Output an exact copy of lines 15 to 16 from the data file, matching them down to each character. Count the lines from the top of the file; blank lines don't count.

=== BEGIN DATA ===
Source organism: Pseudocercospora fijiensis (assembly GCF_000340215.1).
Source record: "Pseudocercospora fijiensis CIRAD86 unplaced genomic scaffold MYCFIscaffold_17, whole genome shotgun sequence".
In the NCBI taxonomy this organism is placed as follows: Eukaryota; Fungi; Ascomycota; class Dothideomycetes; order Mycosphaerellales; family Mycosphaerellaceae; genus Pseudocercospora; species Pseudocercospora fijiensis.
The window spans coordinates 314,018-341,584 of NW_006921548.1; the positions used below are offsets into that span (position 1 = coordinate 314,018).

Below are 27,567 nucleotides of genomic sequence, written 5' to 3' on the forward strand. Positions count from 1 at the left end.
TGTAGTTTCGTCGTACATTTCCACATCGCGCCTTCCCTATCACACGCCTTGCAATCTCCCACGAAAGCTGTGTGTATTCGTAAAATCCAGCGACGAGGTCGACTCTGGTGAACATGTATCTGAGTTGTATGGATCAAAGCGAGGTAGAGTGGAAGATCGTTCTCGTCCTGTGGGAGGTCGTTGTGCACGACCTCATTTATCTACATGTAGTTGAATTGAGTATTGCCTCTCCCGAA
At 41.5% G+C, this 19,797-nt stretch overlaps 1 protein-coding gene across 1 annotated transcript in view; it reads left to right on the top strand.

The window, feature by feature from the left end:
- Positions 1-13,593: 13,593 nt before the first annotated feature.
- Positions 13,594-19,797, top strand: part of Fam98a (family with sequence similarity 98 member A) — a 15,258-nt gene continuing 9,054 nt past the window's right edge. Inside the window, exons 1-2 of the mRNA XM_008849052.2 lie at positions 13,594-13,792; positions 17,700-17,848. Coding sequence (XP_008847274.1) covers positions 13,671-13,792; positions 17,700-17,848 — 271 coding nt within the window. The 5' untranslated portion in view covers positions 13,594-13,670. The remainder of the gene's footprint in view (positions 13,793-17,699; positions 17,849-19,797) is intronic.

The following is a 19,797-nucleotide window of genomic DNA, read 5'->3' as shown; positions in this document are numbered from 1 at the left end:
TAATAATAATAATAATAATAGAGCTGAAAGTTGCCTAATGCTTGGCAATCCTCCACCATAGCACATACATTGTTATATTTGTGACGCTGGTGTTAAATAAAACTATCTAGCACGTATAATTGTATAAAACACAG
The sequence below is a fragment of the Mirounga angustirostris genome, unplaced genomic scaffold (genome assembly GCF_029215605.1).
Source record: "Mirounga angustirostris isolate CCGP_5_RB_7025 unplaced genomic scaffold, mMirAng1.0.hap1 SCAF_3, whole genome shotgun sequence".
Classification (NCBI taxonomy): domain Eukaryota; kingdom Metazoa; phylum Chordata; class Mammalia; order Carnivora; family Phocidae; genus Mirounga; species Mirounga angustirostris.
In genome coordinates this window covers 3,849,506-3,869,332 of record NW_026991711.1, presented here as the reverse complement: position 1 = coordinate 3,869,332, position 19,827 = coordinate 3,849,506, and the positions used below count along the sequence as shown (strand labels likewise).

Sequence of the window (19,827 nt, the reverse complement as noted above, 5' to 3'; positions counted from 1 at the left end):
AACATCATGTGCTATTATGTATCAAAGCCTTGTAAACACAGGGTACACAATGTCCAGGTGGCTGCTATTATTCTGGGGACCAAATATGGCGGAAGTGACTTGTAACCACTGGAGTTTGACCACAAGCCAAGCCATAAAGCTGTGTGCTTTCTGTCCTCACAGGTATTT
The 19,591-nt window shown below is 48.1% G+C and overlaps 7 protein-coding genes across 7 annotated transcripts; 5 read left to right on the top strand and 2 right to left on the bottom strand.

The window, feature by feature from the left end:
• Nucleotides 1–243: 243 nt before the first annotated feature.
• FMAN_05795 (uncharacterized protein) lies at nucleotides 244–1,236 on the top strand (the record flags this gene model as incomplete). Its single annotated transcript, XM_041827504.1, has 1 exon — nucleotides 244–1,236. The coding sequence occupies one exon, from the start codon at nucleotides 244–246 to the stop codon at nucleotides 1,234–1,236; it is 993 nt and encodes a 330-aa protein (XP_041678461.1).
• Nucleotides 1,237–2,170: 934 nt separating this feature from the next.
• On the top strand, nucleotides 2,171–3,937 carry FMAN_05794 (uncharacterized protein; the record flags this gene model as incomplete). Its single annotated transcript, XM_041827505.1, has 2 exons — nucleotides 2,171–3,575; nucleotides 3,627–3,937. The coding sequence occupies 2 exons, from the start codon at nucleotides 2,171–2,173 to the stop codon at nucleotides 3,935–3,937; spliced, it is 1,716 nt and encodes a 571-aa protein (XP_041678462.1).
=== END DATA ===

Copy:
Classification (NCBI taxonomy): domain Eukaryota; kingdom Metazoa; phylum Chordata; class Mammalia; order Carnivora; family Phocidae; genus Mirounga; species Mirounga angustirostris.
In genome coordinates this window covers 3,849,506-3,869,332 of record NW_026991711.1, presented here as the reverse complement: position 1 = coordinate 3,869,332, position 19,827 = coordinate 3,849,506, and the positions used below count along the sequence as shown (strand labels likewise).